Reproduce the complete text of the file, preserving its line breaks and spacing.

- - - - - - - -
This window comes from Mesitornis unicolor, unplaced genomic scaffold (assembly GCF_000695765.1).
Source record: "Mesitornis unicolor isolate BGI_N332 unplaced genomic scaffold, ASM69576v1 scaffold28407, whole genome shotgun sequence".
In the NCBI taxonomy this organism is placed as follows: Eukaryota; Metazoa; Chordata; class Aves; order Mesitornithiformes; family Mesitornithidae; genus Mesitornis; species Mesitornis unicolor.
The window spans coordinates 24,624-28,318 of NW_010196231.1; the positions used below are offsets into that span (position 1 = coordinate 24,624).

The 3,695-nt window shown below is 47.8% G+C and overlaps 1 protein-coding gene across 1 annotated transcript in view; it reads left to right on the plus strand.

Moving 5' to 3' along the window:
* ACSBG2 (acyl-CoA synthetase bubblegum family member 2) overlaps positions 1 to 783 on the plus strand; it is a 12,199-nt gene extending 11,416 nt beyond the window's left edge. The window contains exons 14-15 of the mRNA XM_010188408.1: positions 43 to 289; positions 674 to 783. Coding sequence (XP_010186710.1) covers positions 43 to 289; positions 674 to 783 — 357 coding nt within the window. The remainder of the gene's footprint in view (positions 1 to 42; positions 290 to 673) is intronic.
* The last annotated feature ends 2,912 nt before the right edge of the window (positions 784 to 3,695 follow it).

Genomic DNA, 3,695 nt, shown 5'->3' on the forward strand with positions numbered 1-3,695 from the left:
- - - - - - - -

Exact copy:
This window comes from Mesitornis unicolor, unplaced genomic scaffold (assembly GCF_000695765.1).
Source record: "Mesitornis unicolor isolate BGI_N332 unplaced genomic scaffold, ASM69576v1 scaffold28407, whole genome shotgun sequence".
In the NCBI taxonomy this organism is placed as follows: Eukaryota; Metazoa; Chordata; class Aves; order Mesitornithiformes; family Mesitornithidae; genus Mesitornis; species Mesitornis unicolor.
The window spans coordinates 24,624-28,318 of NW_010196231.1; the positions used below are offsets into that span (position 1 = coordinate 24,624).

The 3,695-nt window shown below is 47.8% G+C and overlaps 1 protein-coding gene across 1 annotated transcript in view; it reads left to right on the plus strand.

Moving 5' to 3' along the window:
* ACSBG2 (acyl-CoA synthetase bubblegum family member 2) overlaps positions 1 to 783 on the plus strand; it is a 12,199-nt gene extending 11,416 nt beyond the window's left edge. The window contains exons 14-15 of the mRNA XM_010188408.1: positions 43 to 289; positions 674 to 783. Coding sequence (XP_010186710.1) covers positions 43 to 289; positions 674 to 783 — 357 coding nt within the window. The remainder of the gene's footprint in view (positions 1 to 42; positions 290 to 673) is intronic.
* The last annotated feature ends 2,912 nt before the right edge of the window (positions 784 to 3,695 follow it).

Genomic DNA, 3,695 nt, shown 5'->3' on the forward strand with positions numbered 1-3,695 from the left: